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High-dose stereotactic body radiotherapy correlates increased local control and overall survival in patients with inoperable hepatocellular carcinoma.

Jang WI, Kim MS, Bae SH, Cho CK, Yoo HJ, Seo YS, Kang JK, Kim SY, Lee DH, Han CJ, Kim J, Park SC, Kim SB, Cho EH, Kim YH - Radiat Oncol (2013)

Bottom Line: The median LD was 3.0 cm (range, 1.0-7.0 cm), and the median dose was 51 Gy (range, 33-60 Gy).The 2-year LC/OS rates for patients treated with doses of > 54, 45-54, and < 45 Gy were 100/71, 78/64, and 64%/30%, respectively (p = .009/p < .001).Higher LC rates resulting from an increased dose may translate into survival benefits for patients with HCC.

View Article: PubMed Central - HTML - PubMed

Affiliation: Department of Radiation Oncology, Korea Institute of Radiological & Medical Science, Seoul, Republic of Korea. mskim@kirams.re.kr.

ABSTRACT

Background: Recent studies using stereotactic body radiotherapy (SBRT) for hepatocellular carcinoma (HCC) have reported high tumor response and local control. However, the optimal SBRT dose remains unknown, and it is still not clear whether a dose response relationship for local control (LC) and overall survival (OS) exist or not. We performed this study to determine whether a dose response relationship for LC and OS is observed in SBRT for inoperable HCC.

Methods: Between 2003 and 2011, 108 patients with HCC were treated with SBRT. All patients were unsuitable for surgery or local ablation and had incomplete response to transarterial chemoembolization. Eighty-two patients with a longest tumor diameter (LD) less than or equal to 7.0 cm who were treated with 3-fraction SBRT and were analyzed. This cohort comprised 74 Child-Turcotte-Pugh (CTP) class A patients and 8 CTP class B7 patients. The median LD was 3.0 cm (range, 1.0-7.0 cm), and the median dose was 51 Gy (range, 33-60 Gy).

Results: LC and OS rates at 2 years after SBRT were 87% and 63%, respectively, with a median follow-up duration of 30 months for all patients. The 2-year LC/OS rates for patients treated with doses of > 54, 45-54, and < 45 Gy were 100/71, 78/64, and 64%/30%, respectively (p = .009/p < .001). Multivariate analysis revealed that the SBRT dose (p = .005) and Barcelona Clinic Liver Cancer stage (p = .015) were significant prognostic factors for OS. Correlation analysis revealed a positive linear relationship between the SBRT dose and LC (p = .006, R = .899)/OS (p = .002, R = .940) at 2 years. Based on the tumor-control probability model, a dose of 54.8 Gy provides 2-year LC with a 90% probability. Five patients experienced grade 3 or higher gastrointestinal toxicity, and 6 had deteriorating of CTP score by greater than or equal to 2 within 3 months of SBRT.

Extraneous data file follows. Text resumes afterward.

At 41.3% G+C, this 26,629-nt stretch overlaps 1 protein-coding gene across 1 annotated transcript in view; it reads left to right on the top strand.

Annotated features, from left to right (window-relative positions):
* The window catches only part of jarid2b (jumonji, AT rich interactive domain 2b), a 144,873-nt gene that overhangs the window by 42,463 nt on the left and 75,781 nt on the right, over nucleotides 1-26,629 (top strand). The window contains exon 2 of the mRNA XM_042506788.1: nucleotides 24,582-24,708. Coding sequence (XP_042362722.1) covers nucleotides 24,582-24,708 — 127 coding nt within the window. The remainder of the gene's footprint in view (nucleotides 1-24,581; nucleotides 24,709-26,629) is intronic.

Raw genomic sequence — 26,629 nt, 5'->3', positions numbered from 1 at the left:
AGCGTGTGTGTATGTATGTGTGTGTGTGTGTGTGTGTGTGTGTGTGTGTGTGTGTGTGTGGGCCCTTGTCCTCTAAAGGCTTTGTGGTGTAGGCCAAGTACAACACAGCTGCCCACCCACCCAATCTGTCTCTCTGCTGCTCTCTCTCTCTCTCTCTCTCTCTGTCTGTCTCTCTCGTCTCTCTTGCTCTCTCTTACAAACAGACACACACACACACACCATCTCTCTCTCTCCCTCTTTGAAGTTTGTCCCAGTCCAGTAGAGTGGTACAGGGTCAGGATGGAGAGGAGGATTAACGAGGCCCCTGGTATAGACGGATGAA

Conclusions: This study demonstrated a dose response relationship for LC and OS with SBRT for HCC. Higher LC rates resulting from an increased dose may translate into survival benefits for patients with HCC.

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Related in: MedlinePlus

Tumor control probability (TCP) curve by the 3-fraction stereotactic body radiotherapy (SBRT) dose. (a) All lesions (n = 95); (b) 1.0 cm ≤ Longest diameter (LD) ≤ 5.0 cm (n = 83); (c) 5.0 cm < LD ≤ 7.0 cm (n = 12). CI, confidence interval.
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Figure 4: Tumor control probability (TCP) curve by the 3-fraction stereotactic body radiotherapy (SBRT) dose. (a) All lesions (n = 95); (b) 1.0 cm ≤ Longest diameter (LD) ≤ 5.0 cm (n = 83); (c) 5.0 cm < LD ≤ 7.0 cm (n = 12). CI, confidence interval.

Mentions: Figure 4(a) shows the fitted TCP of the SBRT dose versus the 2-year LC for all 95 lesions as plotted by the following fitted parameters: γ50 = 1.22 and TCD50 = 34.9 (95% CI, 32.6-37.2). According to the TCP curve, doses of 54.8 Gy (95% CI, 51.2-58.4) and 46.4 Gy (95% CI, 43.3-49.5) provide 2-year LC with probabilities of 90% and 80%, respectively. Figures 4(b) and 4(c) show the fitted TCP of the SBRT dose versus the 2-year LC for 83 lesions with LD ≤ 5.0 cm and 12 lesions with LD > 5.0 cm, respectively.